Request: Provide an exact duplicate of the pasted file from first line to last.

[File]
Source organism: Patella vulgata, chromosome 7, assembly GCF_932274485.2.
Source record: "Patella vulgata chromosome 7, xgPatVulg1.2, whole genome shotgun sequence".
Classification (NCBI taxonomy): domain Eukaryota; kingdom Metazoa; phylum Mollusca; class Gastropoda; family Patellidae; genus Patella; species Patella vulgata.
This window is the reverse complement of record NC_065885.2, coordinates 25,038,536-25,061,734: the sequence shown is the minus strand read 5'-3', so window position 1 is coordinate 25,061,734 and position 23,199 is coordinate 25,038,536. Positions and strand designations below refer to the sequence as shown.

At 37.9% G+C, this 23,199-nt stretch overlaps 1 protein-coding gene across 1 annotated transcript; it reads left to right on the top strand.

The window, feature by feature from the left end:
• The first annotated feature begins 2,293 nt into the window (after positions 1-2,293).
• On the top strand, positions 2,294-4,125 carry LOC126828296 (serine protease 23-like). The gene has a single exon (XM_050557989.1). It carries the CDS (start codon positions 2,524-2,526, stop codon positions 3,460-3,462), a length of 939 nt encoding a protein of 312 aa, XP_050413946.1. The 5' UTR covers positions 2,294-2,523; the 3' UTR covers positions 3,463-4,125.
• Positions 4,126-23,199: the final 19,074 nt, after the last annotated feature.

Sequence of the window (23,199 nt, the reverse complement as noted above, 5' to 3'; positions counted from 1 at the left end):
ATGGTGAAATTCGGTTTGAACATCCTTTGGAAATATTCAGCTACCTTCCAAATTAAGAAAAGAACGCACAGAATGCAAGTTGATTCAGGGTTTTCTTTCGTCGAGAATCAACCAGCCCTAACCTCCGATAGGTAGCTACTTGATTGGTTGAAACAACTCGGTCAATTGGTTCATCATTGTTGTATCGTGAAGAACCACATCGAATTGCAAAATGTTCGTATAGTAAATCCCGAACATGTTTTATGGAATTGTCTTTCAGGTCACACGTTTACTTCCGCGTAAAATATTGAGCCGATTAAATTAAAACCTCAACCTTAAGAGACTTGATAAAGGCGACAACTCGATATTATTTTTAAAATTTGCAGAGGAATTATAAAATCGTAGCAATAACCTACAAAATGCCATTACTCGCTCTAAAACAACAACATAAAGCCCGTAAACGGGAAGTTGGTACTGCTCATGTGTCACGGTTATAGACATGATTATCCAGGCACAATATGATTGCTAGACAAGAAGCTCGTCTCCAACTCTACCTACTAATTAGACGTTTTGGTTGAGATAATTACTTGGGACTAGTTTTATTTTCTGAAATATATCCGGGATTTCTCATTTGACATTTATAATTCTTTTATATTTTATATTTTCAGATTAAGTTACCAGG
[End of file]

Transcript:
Source organism: Patella vulgata, chromosome 7, assembly GCF_932274485.2.
Source record: "Patella vulgata chromosome 7, xgPatVulg1.2, whole genome shotgun sequence".
Classification (NCBI taxonomy): domain Eukaryota; kingdom Metazoa; phylum Mollusca; class Gastropoda; family Patellidae; genus Patella; species Patella vulgata.
This window is the reverse complement of record NC_065885.2, coordinates 25,038,536-25,061,734: the sequence shown is the minus strand read 5'-3', so window position 1 is coordinate 25,061,734 and position 23,199 is coordinate 25,038,536. Positions and strand designations below refer to the sequence as shown.

At 37.9% G+C, this 23,199-nt stretch overlaps 1 protein-coding gene across 1 annotated transcript; it reads left to right on the top strand.

The window, feature by feature from the left end:
• The first annotated feature begins 2,293 nt into the window (after positions 1-2,293).
• On the top strand, positions 2,294-4,125 carry LOC126828296 (serine protease 23-like). The gene has a single exon (XM_050557989.1). It carries the CDS (start codon positions 2,524-2,526, stop codon positions 3,460-3,462), a length of 939 nt encoding a protein of 312 aa, XP_050413946.1. The 5' UTR covers positions 2,294-2,523; the 3' UTR covers positions 3,463-4,125.
• Positions 4,126-23,199: the final 19,074 nt, after the last annotated feature.

Sequence of the window (23,199 nt, the reverse complement as noted above, 5' to 3'; positions counted from 1 at the left end):
ATGGTGAAATTCGGTTTGAACATCCTTTGGAAATATTCAGCTACCTTCCAAATTAAGAAAAGAACGCACAGAATGCAAGTTGATTCAGGGTTTTCTTTCGTCGAGAATCAACCAGCCCTAACCTCCGATAGGTAGCTACTTGATTGGTTGAAACAACTCGGTCAATTGGTTCATCATTGTTGTATCGTGAAGAACCACATCGAATTGCAAAATGTTCGTATAGTAAATCCCGAACATGTTTTATGGAATTGTCTTTCAGGTCACACGTTTACTTCCGCGTAAAATATTGAGCCGATTAAATTAAAACCTCAACCTTAAGAGACTTGATAAAGGCGACAACTCGATATTATTTTTAAAATTTGCAGAGGAATTATAAAATCGTAGCAATAACCTACAAAATGCCATTACTCGCTCTAAAACAACAACATAAAGCCCGTAAACGGGAAGTTGGTACTGCTCATGTGTCACGGTTATAGACATGATTATCCAGGCACAATATGATTGCTAGACAAGAAGCTCGTCTCCAACTCTACCTACTAATTAGACGTTTTGGTTGAGATAATTACTTGGGACTAGTTTTATTTTCTGAAATATATCCGGGATTTCTCATTTGACATTTATAATTCTTTTATATTTTATATTTTCAGATTAAGTTACCAGG